For many moons, or ever since my latest diatribe against bad service in restaurants, I've owed a slab of equal time to waitresses. The accounts are squared as of today, thanks to Sharon Campbell, a 17-year-old waitress from Bethesda. Here's her version of restaurant life as seen from the other side:

"We smile at the elderly couple who complains to us that the prices for food are exorbitant--when God knows we cannot afford it ourselves.

"We smile as Mommies allow their children to spread ketchup from one end of the section to another.

"We smile when vegetarians demand that all animal fat be cleaned from the grill before our food touches their lips.

"We smile as the lecherous man on Table 72 licks his chops and says 'Use your imagination' when asked what he would like for dessert.

"We are courteous when people ask us to bring another plate of fries--this time unsalted.

"And we do it all for subminimum wage. . . .

"Please, restaurant patrons, be kind to your waitress. Chances are her job is a lot more demanding than yours."

Jessica Sams of Silver Spring was as excited as a 13-year-old ballet dancer could be. She was off to the Bahamas with her troupe to give a series of performances. But to save money, the gang had decided to go to Florida by bus, then to the Bahamas by plane. It was at a restaurant in Kenley, N.C., beside Interstate Rte. 95, that Jessica's trip nearly ended just as it was beginning.

Somehow, she left behind her wallet containing $50 in cash. Worried that she'd have to come home, afraid that her parents would be angry at her, Jessica sat in the bus and turned from thrilled to distraught in a big hurry.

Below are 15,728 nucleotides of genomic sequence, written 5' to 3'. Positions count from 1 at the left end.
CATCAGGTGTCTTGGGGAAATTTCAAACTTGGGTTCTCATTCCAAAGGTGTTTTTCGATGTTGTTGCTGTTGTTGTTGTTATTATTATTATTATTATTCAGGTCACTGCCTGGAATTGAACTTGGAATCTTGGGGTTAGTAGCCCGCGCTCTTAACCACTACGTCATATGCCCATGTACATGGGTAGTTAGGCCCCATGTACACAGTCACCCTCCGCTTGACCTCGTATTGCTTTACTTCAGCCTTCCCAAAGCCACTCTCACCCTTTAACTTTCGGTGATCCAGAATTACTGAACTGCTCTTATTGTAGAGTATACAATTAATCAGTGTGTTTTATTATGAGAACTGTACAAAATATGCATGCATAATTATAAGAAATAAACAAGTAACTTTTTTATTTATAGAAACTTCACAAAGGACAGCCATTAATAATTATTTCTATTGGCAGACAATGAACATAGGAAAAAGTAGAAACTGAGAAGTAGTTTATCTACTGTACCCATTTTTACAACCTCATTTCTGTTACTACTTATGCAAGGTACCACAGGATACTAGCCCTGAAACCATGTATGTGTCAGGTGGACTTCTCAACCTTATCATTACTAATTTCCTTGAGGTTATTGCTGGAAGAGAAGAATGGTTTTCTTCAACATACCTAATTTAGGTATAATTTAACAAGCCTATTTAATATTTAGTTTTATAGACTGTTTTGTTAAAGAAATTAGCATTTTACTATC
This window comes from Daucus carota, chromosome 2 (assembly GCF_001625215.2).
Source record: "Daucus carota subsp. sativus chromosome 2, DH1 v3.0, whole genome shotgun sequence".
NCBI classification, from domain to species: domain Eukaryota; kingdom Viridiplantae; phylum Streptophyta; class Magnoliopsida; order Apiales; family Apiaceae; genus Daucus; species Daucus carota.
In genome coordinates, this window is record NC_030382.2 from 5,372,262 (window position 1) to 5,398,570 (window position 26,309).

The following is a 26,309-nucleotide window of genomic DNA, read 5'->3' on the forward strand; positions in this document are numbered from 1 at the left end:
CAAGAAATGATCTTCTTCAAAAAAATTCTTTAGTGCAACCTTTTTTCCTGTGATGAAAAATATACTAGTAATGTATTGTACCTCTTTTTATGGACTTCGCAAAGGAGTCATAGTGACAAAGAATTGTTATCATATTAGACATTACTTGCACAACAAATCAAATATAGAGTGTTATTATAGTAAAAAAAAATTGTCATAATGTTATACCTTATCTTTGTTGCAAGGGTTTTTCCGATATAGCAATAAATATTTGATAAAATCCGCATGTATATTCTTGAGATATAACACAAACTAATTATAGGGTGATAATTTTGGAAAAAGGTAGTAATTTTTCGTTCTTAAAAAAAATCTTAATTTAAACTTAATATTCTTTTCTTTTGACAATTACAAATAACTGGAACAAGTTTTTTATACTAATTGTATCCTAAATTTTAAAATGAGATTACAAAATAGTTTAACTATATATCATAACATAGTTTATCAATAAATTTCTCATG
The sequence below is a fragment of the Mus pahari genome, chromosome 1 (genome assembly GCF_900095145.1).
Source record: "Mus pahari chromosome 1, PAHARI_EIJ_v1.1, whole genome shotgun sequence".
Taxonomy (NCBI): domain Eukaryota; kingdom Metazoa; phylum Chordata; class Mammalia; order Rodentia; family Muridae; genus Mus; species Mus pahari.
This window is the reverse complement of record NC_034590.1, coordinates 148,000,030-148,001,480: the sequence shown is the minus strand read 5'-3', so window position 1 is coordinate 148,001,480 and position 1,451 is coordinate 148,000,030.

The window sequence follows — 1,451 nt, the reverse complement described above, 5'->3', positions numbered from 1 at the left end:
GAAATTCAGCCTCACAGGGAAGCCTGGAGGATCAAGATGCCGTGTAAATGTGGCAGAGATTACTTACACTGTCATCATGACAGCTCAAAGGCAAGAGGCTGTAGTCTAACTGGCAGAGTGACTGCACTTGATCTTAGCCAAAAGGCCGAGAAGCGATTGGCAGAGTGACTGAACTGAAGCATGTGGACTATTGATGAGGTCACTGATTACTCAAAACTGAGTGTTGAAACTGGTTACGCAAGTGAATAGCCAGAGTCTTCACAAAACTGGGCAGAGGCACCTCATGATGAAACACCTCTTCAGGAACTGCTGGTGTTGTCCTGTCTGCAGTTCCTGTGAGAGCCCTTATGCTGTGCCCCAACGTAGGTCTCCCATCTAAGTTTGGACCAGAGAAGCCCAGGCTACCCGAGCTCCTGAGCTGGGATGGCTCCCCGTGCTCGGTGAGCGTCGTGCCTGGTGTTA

But Norman Richardson came to the rescue. Norman manages the Hardee's restaurant in Kenley, and he was on the phone to Jessica's mother, Susan, within 30 minutes of the time Jessica had left her wallet on his counter. In very short order, Norman arranged to mail the wallet (and the money) back to Silver Spring.

But by now, Jessica was halfway to Fort Lauderdale, penniless. She could have borrowed from her fellow dancers or one of the chaperones, but her parents wanted her to have her own money. So they wired $50 to Jessica, and called James Roath, president of State Airlines, the charter service that the dancers planned to use to fly to the Bahamas, to tell him the money was on the way.

But by flight time, it hadn't gotten there. So Roath, taking the word of a strange voice on the telephone, handed Jessica $50 of his own money as she boarded the plane. He would rather have done that, he told Susan Sams, than risk having a little girl be disappointed.